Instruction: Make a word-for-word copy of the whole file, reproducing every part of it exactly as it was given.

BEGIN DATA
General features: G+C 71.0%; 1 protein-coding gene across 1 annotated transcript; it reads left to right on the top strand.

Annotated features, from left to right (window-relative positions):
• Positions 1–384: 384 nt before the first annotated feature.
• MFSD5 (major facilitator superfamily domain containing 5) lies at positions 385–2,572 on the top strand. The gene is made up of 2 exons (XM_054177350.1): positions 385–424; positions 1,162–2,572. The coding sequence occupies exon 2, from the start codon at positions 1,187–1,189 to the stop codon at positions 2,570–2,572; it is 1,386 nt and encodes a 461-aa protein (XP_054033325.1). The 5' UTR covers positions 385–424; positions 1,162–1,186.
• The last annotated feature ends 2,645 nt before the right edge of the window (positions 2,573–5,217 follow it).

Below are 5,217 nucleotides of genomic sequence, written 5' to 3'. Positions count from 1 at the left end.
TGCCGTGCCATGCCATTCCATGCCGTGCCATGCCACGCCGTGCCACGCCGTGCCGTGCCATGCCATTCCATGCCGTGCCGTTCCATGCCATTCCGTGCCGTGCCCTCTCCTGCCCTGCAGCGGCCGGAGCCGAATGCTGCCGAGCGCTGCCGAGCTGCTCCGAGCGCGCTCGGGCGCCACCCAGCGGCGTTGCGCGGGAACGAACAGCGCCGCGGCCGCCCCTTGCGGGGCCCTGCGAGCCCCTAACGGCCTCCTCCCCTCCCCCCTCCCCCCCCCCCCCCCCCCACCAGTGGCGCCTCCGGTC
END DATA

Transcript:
General features: G+C 71.0%; 1 protein-coding gene across 1 annotated transcript; it reads left to right on the top strand.

Annotated features, from left to right (window-relative positions):
• Positions 1–384: 384 nt before the first annotated feature.
• MFSD5 (major facilitator superfamily domain containing 5) lies at positions 385–2,572 on the top strand. The gene is made up of 2 exons (XM_054177350.1): positions 385–424; positions 1,162–2,572. The coding sequence occupies exon 2, from the start codon at positions 1,187–1,189 to the stop codon at positions 2,570–2,572; it is 1,386 nt and encodes a 461-aa protein (XP_054033325.1). The 5' UTR covers positions 385–424; positions 1,162–1,186.
• The last annotated feature ends 2,645 nt before the right edge of the window (positions 2,573–5,217 follow it).

Below are 5,217 nucleotides of genomic sequence, written 5' to 3'. Positions count from 1 at the left end.
TGCCGTGCCATGCCATTCCATGCCGTGCCATGCCACGCCGTGCCACGCCGTGCCGTGCCATGCCATTCCATGCCGTGCCGTTCCATGCCATTCCGTGCCGTGCCCTCTCCTGCCCTGCAGCGGCCGGAGCCGAATGCTGCCGAGCGCTGCCGAGCTGCTCCGAGCGCGCTCGGGCGCCACCCAGCGGCGTTGCGCGGGAACGAACAGCGCCGCGGCCGCCCCTTGCGGGGCCCTGCGAGCCCCTAACGGCCTCCTCCCCTCCCCCCTCCCCCCCCCCCCCCCCCCACCAGTGGCGCCTCCGGTC